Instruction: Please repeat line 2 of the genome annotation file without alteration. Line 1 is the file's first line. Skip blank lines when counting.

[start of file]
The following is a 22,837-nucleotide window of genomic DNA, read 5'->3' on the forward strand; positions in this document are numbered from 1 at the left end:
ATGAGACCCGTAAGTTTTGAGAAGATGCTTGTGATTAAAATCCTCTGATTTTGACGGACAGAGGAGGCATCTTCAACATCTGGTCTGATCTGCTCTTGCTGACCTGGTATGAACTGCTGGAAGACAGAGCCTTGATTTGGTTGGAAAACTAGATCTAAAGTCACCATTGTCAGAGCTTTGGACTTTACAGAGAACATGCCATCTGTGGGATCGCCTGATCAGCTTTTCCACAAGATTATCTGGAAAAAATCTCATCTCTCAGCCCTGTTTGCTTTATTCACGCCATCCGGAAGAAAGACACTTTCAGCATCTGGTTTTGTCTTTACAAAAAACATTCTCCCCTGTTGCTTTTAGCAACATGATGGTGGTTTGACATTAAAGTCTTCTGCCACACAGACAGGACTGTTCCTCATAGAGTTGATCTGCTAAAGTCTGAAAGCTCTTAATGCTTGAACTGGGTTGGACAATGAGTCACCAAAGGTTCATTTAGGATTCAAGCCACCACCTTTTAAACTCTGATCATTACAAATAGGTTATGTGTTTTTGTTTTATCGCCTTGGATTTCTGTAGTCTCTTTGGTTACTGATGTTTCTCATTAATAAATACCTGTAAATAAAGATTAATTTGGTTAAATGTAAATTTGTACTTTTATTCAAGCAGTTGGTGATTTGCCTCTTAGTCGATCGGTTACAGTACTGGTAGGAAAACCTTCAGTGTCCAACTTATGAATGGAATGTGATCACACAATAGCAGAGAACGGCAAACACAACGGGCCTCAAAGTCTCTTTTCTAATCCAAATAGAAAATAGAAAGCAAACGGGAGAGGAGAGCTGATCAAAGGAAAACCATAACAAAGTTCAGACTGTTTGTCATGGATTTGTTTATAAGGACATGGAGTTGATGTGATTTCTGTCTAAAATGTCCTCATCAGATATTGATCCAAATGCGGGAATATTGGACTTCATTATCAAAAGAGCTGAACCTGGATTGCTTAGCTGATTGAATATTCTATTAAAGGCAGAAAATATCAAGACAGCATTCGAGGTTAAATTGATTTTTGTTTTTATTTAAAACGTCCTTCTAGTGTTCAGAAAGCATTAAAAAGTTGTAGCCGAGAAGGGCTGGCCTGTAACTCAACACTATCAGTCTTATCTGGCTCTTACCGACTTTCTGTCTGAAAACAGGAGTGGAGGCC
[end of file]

ATGAGACCCGTAAGTTTTGAGAAGATGCTTGTGATTAAAATCCTCTGATTTTGACGGACAGAGGAGGCATCTTCAACATCTGGTCTGATCTGCTCTTGCTGACCTGGTATGAACTGCTGGAAGACAGAGCCTTGATTTGGTTGGAAAACTAGATCTAAAGTCACCATTGTCAGAGCTTTGGACTTTACAGAGAACATGCCATCTGTGGGATCGCCTGATCAGCTTTTCCACAAGATTATCTGGAAAAAATCTCATCTCTCAGCCCTGTTTGCTTTATTCACGCCATCCGGAAGAAAGACACTTTCAGCATCTGGTTTTGTCTTTACAAAAAACATTCTCCCCTGTTGCTTTTAGCAACATGATGGTGGTTTGACATTAAAGTCTTCTGCCACACAGACAGGACTGTTCCTCATAGAGTTGATCTGCTAAAGTCTGAAAGCTCTTAATGCTTGAACTGGGTTGGACAATGAGTCACCAAAGGTTCATTTAGGATTCAAGCCACCACCTTTTAAACTCTGATCATTACAAATAGGTTATGTGTTTTTGTTTTATCGCCTTGGATTTCTGTAGTCTCTTTGGTTACTGATGTTTCTCATTAATAAATACCTGTAAATAAAGATTAATTTGGTTAAATGTAAATTTGTACTTTTATTCAAGCAGTTGGTGATTTGCCTCTTAGTCGATCGGTTACAGTACTGGTAGGAAAACCTTCAGTGTCCAACTTATGAATGGAATGTGATCACACAATAGCAGAGAACGGCAAACACAACGGGCCTCAAAGTCTCTTTTCTAATCCAAATAGAAAATAGAAAGCAAACGGGAGAGGAGAGCTGATCAAAGGAAAACCATAACAAAGTTCAGACTGTTTGTCATGGATTTGTTTATAAGGACATGGAGTTGATGTGATTTCTGTCTAAAATGTCCTCATCAGATATTGATCCAAATGCGGGAATATTGGACTTCATTATCAAAAGAGCTGAACCTGGATTGCTTAGCTGATTGAATATTCTATTAAAGGCAGAAAATATCAAGACAGCATTCGAGGTTAAATTGATTTTTGTTTTTATTTAAAACGTCCTTCTAGTGTTCAGAAAGCATTAAAAAGTTGTAGCCGAGAAGGGCTGGCCTGTAACTCAACACTATCAGTCTTATCTGGCTCTTACCGACTTTCTGTCTGAAAACAGGAGTGGAGGCC